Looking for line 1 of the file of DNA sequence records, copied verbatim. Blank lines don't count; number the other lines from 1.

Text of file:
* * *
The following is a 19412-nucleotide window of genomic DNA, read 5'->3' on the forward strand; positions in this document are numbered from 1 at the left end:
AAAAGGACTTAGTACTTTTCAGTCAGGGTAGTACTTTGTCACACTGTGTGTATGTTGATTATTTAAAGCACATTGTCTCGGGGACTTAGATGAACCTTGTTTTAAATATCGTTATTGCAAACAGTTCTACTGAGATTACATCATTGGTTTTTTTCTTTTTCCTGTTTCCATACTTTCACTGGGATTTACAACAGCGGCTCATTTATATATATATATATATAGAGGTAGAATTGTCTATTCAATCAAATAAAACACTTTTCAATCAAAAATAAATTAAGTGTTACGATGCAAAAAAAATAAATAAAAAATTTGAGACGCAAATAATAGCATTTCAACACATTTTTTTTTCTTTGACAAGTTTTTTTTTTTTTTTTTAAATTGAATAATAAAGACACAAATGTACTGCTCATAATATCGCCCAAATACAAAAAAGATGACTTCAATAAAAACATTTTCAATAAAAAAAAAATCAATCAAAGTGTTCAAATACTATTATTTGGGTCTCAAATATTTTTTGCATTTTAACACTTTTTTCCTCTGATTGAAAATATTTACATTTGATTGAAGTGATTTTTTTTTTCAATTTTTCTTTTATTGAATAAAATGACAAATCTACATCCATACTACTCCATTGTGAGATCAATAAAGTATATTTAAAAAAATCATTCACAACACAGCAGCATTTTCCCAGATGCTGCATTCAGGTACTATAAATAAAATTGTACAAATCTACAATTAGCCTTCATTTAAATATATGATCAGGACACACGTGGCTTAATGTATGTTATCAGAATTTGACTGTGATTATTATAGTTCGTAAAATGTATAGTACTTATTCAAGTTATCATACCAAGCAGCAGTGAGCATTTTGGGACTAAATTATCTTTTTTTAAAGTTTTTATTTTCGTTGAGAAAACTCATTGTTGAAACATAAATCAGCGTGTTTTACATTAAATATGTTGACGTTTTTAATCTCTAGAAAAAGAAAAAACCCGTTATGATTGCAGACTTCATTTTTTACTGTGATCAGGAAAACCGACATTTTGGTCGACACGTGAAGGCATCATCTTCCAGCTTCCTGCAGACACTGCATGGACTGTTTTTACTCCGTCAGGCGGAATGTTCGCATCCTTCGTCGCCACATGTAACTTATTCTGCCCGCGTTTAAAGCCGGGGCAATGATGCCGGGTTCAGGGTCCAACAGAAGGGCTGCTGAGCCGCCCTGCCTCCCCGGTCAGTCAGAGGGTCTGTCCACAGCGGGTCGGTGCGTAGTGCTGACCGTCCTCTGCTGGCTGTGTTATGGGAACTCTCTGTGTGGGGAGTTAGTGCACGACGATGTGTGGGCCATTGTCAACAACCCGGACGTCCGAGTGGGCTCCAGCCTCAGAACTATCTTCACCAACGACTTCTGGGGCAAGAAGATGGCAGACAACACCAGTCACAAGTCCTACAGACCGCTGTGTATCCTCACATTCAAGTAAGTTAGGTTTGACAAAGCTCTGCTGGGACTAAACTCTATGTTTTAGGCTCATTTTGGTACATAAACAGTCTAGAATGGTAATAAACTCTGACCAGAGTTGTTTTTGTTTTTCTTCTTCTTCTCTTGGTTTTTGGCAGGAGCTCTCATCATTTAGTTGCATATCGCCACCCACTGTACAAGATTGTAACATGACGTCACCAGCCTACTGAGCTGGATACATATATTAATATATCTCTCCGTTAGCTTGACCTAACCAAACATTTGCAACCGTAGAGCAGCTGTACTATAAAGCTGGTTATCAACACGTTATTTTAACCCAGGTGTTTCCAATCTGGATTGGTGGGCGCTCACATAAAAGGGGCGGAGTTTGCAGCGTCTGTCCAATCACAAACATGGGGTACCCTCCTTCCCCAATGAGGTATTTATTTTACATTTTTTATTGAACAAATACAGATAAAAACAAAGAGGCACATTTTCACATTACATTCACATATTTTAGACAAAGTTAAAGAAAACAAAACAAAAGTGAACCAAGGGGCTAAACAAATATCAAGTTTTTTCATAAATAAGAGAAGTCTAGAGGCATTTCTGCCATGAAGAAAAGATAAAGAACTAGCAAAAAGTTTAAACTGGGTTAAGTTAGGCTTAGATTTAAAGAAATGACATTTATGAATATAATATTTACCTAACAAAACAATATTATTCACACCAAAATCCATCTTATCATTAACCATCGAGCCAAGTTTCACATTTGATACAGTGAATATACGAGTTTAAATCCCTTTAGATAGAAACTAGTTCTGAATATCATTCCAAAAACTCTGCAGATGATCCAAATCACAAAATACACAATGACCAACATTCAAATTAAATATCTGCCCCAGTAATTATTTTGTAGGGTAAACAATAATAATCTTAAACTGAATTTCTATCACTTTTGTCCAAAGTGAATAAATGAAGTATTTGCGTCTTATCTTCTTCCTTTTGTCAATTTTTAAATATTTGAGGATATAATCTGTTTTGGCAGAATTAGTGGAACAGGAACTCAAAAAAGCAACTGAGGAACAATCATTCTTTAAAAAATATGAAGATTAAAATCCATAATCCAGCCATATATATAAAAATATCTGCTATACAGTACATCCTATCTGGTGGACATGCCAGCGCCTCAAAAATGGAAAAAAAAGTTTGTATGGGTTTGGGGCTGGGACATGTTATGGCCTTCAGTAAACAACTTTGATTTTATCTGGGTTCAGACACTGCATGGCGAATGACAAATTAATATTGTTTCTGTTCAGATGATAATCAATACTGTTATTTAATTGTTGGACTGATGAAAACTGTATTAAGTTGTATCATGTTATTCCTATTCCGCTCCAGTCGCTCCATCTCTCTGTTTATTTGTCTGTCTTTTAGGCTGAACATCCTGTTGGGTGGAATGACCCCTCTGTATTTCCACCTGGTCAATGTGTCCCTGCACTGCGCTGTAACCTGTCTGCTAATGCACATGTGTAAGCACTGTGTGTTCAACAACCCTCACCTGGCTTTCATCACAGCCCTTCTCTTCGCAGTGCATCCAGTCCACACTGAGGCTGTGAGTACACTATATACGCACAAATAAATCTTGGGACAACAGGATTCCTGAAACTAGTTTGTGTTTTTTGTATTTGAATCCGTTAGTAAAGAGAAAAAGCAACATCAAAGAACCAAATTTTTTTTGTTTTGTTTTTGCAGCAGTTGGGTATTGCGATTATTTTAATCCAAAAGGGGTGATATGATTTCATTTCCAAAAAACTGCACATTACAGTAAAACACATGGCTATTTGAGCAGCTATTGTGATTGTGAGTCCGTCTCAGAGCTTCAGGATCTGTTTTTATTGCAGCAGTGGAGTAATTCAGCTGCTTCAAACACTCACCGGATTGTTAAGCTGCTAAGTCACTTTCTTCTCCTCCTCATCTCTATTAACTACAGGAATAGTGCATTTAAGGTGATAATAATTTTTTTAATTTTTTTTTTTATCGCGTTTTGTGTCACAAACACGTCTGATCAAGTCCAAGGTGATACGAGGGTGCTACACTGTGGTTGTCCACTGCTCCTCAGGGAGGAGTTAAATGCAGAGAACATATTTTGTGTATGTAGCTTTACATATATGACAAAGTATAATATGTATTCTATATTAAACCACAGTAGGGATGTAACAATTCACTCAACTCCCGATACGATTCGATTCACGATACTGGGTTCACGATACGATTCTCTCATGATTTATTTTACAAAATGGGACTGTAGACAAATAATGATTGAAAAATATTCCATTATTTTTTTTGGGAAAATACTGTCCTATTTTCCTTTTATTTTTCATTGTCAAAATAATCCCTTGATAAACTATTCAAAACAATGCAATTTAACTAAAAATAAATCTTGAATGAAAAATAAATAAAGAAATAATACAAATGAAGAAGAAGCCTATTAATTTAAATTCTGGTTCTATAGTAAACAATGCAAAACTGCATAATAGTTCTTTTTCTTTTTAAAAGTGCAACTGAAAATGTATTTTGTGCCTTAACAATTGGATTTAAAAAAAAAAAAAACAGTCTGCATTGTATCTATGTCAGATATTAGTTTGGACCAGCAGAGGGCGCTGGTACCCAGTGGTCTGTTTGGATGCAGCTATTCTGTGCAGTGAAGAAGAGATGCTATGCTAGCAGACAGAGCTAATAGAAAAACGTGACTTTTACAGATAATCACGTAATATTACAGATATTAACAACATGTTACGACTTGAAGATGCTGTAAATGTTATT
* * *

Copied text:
The following is a 19412-nucleotide window of genomic DNA, read 5'->3' on the forward strand; positions in this document are numbered from 1 at the left end: